High Cost of Insomnia May Be Wake-Up Call
Sleepless nights cost Americans over $63 billion each year, study finds
THURSDAY, Sept. 1 (HealthDay News) -- Lost sleep costs the average American worker 11.3 days, or $2,280, in lost productivity each year, and the total cost to the nation is $63.2 billion annually, a new study says.
Researchers analyzed information about sleep habits and work performance from 7,428 workers who took part in Harvard Medical School's American Insomnia Study survey in 2008-09.
Overall, about 23.2 percent of the participants had insomnia, characterized by a hard time falling or staying asleep. Insomnia rates were lower for workers age 65 and older (14.3 percent) and lower for working men (19.7 percent) than for working women (27.1 percent).
The researchers also found that insomnia rates were 19.9 percent for those with less than a high school education and 21.5 percent for college graduates.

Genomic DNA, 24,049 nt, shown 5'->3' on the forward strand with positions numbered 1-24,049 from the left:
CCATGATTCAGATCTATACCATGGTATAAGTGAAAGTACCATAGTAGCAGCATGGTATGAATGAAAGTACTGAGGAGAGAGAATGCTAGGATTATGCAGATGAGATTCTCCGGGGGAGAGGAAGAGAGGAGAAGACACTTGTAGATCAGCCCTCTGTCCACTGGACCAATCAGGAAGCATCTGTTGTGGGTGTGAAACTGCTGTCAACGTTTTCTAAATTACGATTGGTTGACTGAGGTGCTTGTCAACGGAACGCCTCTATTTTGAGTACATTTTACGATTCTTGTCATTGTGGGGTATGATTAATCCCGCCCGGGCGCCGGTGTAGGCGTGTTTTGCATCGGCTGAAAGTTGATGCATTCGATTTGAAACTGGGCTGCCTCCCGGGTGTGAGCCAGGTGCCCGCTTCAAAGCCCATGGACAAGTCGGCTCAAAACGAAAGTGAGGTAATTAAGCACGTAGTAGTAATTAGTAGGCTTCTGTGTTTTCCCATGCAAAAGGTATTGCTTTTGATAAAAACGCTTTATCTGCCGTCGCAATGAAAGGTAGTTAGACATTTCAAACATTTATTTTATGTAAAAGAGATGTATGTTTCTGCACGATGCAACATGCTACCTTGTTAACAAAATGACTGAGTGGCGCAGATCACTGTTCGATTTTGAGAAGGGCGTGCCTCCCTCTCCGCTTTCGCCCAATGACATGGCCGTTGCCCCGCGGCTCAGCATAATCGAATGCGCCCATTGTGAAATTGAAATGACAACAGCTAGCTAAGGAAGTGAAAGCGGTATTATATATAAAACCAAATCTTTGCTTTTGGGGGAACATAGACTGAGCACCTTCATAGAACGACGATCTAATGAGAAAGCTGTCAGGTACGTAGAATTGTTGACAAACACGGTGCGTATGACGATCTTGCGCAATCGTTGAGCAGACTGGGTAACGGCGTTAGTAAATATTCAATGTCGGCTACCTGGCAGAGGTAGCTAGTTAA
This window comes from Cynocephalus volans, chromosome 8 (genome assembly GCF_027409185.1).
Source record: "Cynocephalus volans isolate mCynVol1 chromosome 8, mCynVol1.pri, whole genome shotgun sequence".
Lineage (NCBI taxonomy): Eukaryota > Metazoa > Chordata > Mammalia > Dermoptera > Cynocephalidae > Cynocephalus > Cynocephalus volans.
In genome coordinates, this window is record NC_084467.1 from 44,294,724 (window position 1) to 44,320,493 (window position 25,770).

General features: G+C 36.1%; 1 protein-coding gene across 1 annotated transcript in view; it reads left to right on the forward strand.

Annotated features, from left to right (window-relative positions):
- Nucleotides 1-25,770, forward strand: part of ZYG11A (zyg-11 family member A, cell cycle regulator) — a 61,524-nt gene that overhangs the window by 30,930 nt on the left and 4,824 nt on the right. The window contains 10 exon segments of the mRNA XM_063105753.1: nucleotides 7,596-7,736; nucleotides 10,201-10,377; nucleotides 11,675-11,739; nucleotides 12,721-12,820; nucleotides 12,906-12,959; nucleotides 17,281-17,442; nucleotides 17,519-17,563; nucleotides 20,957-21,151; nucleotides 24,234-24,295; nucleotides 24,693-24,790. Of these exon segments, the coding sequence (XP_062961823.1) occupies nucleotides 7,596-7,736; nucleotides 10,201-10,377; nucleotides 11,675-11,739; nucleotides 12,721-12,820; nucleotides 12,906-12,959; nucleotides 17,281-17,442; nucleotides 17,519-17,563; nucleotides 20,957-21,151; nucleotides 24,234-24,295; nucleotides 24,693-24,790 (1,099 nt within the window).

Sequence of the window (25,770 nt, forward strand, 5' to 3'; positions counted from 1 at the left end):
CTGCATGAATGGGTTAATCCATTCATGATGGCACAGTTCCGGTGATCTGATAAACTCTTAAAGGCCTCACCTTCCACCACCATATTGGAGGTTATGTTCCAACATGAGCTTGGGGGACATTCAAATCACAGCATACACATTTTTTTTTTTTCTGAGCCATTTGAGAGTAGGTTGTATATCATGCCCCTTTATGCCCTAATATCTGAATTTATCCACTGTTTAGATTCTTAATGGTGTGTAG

The study, funded by Merck & Co., which is developing a new sleeping pill, appears in the Sept. 1 issue of the journal Sleep.
"We were shocked by the enormous impact insomnia has on the average person's life," lead author Ronald C. Kessler, a psychiatric epidemiologist at Harvard Medical School, said in a journal news release.
"It's an underappreciated problem. Americans are not missing work because of insomnia. They are still going to their jobs but accomplishing less because they're tired. In an information-based economy, it's difficult to find a condition that has a greater effect on productivity," Kessler noted.
Employers tend to ignore the consequences of insomnia because it's not considered an illness that results in worker absenteeism. But the high cost of insomnia identified in this study suggests that employers need to take it more seriously, Kessler said.
The cost of insomnia treatment ranges from about $200 a year for generic sleeping pills to as much as $1,200 for behavioral therapy, according to study co-author James K. Walsh, executive director and senior scientist at the Sleep Medicine and Research Center, St. Luke's Hospital, Chesterfield, Mo.
The U.S. National Heart, Lung, and Blood Institute has more about insomnia.Robert Preidt SOURCE: Sleep, news release, Sept. 1, 2011 Related Articles
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